It was the middle of September 1973, and I had just left the principal’s office and a discussion on a class problem when the school receptionist told me I had a call waiting. When I picked up the phone, it was Kathy, and she was obviously upset and in tears. I informed the principal that I had to leave and asked him to take my next Bible Class. 

I met Kathy in front of the school; we drove down the street from ACU and pulled over to the side of the road. Having come from the doctor, she shared with me that the doctor said that our son, Scottie, was severely brain-damaged. We were three months into the six-month waiting period before his adoption would be finalized. The doctor suggested that we give him back to the adoption agency.

What came next was a decision that two young people in their early 20’s should never have to make. Should we give our son up for a healthy child, or should we keep him? This decision would be one that would change the lives of a lot of people; ours, Scottie’s, our future children, our parents, prospective employers, and friends. 

Believe it or not, the decision was a “no brainer” to us. If he was our natural child, could we give him up? Of course not! So we chose to keep him. After all, maybe it wasn’t God giving him to us, but in reality, God giving us to him.

The decision would be met in different ways by different people over the years. A preacher I worked with early on told me we needed to put him in a state facility, or it would ruin our marriage. Some told us it was detrimental for any of our other children to keep him. A neighbor refused to talk to us about him because it “made her feel bad.” We endured comments behind our backs about being better off without him. We endured stares and mistreatment by people who did not understand, many of whom were good “Christian” people, meaning well. Some people couldn’t comprehend how we could do it; even doctors were amazed that we lasted so long.

I do not doubt that if we could go back and relive September 1973 again, that the decision would be the same, even knowing the fallout that would come down the line. God would bless us with another adopted son, Chris. Life would be different for us all; decisions would go differently than most family situations. Throughout the years, there would be right and wrong turns. There would be good and bad decisions. It was not always easy, but we made it through.

Church leaders, too, often have to make tough decisions. It’s not easy to approach someone in the middle of sin and try and bring them back to the Lord. It’s not always easy to make decisions that will affect the lives of hundreds of people. 

In the middle of the current pandemic, our civic leaders have to make decisions. The president, governor, mayor, church leaders, business leaders, and the list goes on are having to make decisions that affect the lives of people, their health, and livelihood. Many times, these decisions face resistance. People get mad. Leaders receive criticism and are accused of handling it wrong or that they are insensitive and out of touch with what actions should take place.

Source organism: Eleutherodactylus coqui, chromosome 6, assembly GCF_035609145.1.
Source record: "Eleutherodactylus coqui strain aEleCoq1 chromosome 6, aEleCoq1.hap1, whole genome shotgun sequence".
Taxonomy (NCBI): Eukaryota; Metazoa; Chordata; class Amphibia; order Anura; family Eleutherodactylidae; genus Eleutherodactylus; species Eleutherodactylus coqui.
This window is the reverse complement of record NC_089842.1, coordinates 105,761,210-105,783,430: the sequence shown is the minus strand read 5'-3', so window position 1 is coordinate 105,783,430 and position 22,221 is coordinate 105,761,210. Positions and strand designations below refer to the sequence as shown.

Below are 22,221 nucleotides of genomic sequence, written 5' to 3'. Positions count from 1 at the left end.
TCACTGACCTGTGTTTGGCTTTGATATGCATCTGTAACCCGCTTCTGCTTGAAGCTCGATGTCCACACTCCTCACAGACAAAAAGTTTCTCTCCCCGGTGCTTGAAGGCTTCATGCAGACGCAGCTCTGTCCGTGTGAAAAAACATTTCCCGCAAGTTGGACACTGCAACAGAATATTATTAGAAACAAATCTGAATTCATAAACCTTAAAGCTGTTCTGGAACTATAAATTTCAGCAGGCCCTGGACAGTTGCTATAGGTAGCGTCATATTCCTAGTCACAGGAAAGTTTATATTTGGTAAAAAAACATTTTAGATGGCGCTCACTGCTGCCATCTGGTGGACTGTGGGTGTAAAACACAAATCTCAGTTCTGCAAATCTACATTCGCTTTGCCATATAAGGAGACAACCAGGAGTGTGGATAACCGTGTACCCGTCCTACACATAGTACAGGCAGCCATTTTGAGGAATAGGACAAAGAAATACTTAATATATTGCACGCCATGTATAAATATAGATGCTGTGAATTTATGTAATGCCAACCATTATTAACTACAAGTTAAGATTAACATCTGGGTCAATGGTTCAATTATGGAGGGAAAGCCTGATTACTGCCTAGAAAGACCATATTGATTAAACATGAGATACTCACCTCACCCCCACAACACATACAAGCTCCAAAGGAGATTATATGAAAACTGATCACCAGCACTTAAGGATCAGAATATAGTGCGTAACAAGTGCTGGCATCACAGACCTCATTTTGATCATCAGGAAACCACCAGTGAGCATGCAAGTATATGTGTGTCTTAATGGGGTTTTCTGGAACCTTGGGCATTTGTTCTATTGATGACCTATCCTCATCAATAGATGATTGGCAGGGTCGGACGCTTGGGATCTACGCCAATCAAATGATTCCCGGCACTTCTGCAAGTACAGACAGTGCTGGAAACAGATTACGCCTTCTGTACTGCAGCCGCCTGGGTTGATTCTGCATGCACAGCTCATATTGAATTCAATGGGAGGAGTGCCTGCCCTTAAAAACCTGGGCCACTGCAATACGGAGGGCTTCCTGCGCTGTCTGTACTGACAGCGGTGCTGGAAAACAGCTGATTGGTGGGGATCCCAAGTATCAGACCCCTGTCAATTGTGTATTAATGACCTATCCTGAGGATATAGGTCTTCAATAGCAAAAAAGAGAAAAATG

What most people don’t understand is that unless they are sitting in the seat of those making decisions, they have no idea of the battle that goes on in their minds. How do you approach someone with compassion? How do you show someone you love and care for them while at the same time making a decision that affects their life? In the spiritual world, how do you exhibit the same tough love that Jesus did and still bring people close to you, close to God, and a healthier spiritual life?

Jesus warned that if you stand up for Him that the road will be rough. The world will hate you. People will ridicule you, while still others will oppose you. But he reminded his followers to stand firm. He reminded them that he would send a comforter to be with us and help us through the tough times.

Leaders, whether church or government, hold in their hands decisions that can change lives. Many of those will not be popular. However, those of us who rely on God, if we always seek God’s wisdom and make our decisions based on what is good and right in His eyes and for His children, the criticism that comes from the world or the few should not bother us. 

Over the years, we learned not to pay much attention to the negative criticism we had with our son. We know we made the right decision and were blessed in ways that most people do not understand. As the years passed, there was more support than criticism.

It’s time we should be praying for those in leadership, both in the world and the church. It’s challenging to make decisions that you know will be unpopular but necessary. Hopefully, our choices will not be based primarily on what people think, but instead on what God thinks. After all, He’s the One to whom we are answerable.


“If the world hates you, keep in mind that it hated me first.  If you belonged to the world, it would love you as its own. As it is, you do not belong to the world, but I have chosen you out of the world. That is why the world hates you.  Remember the words I spoke to you: ‘No servant is greater than his master.’ If they persecuted me, they will persecute you also. If they obeyed my teaching, they will obey yours also.  They will treat you this way because of my name, for they do not know the One who sent me.” John 15:18-21

Danny Minton is Pastoral Minister and Elder at Southern Hills Church of Christ



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